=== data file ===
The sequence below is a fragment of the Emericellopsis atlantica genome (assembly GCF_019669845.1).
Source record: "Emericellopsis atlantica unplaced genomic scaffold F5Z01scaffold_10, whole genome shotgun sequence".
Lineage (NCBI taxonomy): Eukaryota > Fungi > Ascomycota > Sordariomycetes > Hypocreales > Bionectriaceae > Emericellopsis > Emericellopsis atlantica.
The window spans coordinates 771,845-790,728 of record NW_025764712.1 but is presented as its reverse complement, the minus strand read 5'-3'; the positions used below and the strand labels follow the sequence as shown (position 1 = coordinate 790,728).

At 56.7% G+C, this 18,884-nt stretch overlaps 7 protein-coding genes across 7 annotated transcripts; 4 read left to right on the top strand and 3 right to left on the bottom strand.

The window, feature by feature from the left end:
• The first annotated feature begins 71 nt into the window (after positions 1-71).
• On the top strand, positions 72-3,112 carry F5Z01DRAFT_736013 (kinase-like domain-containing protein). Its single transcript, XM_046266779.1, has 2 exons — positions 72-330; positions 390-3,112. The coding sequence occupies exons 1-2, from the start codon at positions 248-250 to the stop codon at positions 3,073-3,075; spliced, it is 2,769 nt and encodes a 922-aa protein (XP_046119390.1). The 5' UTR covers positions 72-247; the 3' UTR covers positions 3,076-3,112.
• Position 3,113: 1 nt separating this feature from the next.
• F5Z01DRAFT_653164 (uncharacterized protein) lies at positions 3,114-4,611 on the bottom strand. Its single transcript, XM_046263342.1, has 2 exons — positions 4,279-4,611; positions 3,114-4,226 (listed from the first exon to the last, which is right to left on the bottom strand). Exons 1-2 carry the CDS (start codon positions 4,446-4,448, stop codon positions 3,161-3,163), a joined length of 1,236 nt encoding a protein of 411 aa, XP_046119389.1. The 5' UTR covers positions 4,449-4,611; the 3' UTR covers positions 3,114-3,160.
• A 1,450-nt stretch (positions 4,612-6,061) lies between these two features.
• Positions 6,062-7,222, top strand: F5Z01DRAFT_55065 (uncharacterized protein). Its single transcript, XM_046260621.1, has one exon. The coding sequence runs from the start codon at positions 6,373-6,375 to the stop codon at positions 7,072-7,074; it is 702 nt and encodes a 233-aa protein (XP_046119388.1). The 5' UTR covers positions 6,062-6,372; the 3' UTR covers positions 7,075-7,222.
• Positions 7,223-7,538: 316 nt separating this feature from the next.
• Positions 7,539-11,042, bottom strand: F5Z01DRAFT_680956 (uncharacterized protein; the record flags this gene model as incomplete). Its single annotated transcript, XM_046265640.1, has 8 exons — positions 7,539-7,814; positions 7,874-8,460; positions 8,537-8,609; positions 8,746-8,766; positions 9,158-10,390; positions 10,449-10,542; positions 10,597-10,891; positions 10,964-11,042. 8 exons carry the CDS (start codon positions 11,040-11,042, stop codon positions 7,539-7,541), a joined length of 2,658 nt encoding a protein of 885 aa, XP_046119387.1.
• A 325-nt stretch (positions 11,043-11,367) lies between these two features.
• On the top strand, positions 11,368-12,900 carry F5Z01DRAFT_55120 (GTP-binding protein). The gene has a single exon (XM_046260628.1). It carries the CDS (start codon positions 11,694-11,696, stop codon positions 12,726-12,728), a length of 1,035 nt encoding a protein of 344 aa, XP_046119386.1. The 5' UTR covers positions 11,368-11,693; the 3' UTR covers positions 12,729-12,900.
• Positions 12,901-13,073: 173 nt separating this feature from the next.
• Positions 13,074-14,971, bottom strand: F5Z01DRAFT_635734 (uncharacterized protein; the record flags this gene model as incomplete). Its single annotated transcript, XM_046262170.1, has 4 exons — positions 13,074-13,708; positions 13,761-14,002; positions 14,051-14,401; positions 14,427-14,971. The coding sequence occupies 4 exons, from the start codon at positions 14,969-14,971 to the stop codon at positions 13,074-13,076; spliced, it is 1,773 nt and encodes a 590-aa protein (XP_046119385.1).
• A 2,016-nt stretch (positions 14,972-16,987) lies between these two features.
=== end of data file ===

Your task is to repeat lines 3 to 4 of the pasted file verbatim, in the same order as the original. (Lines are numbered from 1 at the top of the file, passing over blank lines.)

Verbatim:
Lineage (NCBI taxonomy): Eukaryota > Fungi > Ascomycota > Sordariomycetes > Hypocreales > Bionectriaceae > Emericellopsis > Emericellopsis atlantica.
The window spans coordinates 771,845-790,728 of record NW_025764712.1 but is presented as its reverse complement, the minus strand read 5'-3'; the positions used below and the strand labels follow the sequence as shown (position 1 = coordinate 790,728).